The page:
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 Seir and Spe

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Silver Wind
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Join date : 2007-07-18
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PostSubject: Seir and Spe   Sun Sep 02, 2007 7:10 pm


Of these terms, seir is the most common, as well as the most difficult to define. The term seir is most commonly translated as "witchcraft," and is used to describe actions ranging from shamanic magic (such as spirit journeys, magical healing by removing "spirit missiles" such as elf-shot from the body, magical psychiatric treatment in the form of recovering lost portions of the soul-complex, etc.), to prophecy, channeling the gods or the gods' voices through a human agent, performing magic that affects weather or animal movements, as well as a wide range of malefic magic. The single most characteristic element of seir, however, seems to be magic of a type which works by affecting the mind by illusion, madness, forgetfulness or other means. The practitioner of seir was known as a sei-kona (sei-wife) or sei-man, but these terms tended to suggest a "black magician," so that frequently a sei-worker is called a sp-kona or spae-wife instead to avoid blackening their name with the negative connotations of seir. This "politically correct" title usage for the sei-worker has resulted in much confusion over the types of native

Scandinavian magic since the categories between seir and sp became blurred by later writers. seir could give the worker knowledge of the future, but rather than directly perceiving rlg or fate, as a sp-kona or vlva would, the sei-practitioner summoned spirits to communicate the knowledge of the future. Other terms in common use for those practicing seir include fjlkunnigr-kona, "full-cunning-wife, knowledgeable women" and hamhleypa, "hamingja-leaper, shape- or skin-changer" (Simpson, 183).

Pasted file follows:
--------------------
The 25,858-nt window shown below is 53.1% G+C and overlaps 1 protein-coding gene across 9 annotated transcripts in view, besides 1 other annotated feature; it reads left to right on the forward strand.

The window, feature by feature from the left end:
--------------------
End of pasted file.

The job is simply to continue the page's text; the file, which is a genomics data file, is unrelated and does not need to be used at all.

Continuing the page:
Seir was a solitary art, where the sei-witch was not a member of a coven, as in found in other European witch traditions, although a sei-practitioner might have attendants or a chorus to assist her in the practice of her magic. In a very few rare instances only do the sagas report a group of sei-workers practicing together, there they are usually kin folk, such as a pair of sisters, a father and his family, and the like (Ellis-Davidson, 37-38).


The second type of magic was known as sp, or in a slightly archaic English or Scottish term, spae. Sp is often referred to as sp-craft or spae-craft, and the practitioners of sp as sp-kona or spae-wife. sp is intrinsically the art of determining rlg, usually by intuition or personal gnosis. rlg is literally "ur", meaning ancient or primeval, and "lg" is law: rlg is the law of how things will be, laid down by wyrd or fate by the three Norns. The Norns, Urr ("That Which Is"), Verandi ("That Which Is Becoming") and Skuld ("That Which Should Become") are the embodiment of wyrd. In fact, the Norns are the prototypical Weird Sisters who are found in Macbeth, and their seething kettle is both the bubbling Well of Wyrd and the sei-kona's cauldron. Many of the goddesses wield the art of sp: in Lokasenna we are told that Frigga knows all rlgs, though she does not speak of them; and that Gefjion knows all rlgs as well as inn; and the Prose Edda says that Thrr's wife Sif was likewise a sp-kona.

Another term for practitioners of sp is vlva, usually translated as "prophetess" or "sybil". Vlva comes from a root meaning "magical staff," and throughout the Norse literature one sees female prophetesses and witches bearing a staff. The term vlva dates back to the early Germanic tribes, where the term is found in the name or title of some tribal seeresses. The vlva was an especially honored figure: Tacitus tells us of one such prophetess called Veleda, who prophesied the victory of her tribe over the Romans and saw that a general uprising against the legions would meet with success:

They believe that there resides in women an element of holiness and a gift of prophecy; and so they do not scorn to ask their advice, or lightly disregard their replies. In the reign of the emperor Vespasian we saw Veleda long honored by many Germans as a divinity; and even earlier they showed similar reverence for Aurinia and a number of others -- reverence untainted by servile flattery or any pretense of turning women into goddesses.
--Germania, ch. 8

The vlva appears many times in Norse myth as well, for inn routinely seeks knowledge of the future by using his powers over the dead to interrogate a vlva in her grave.


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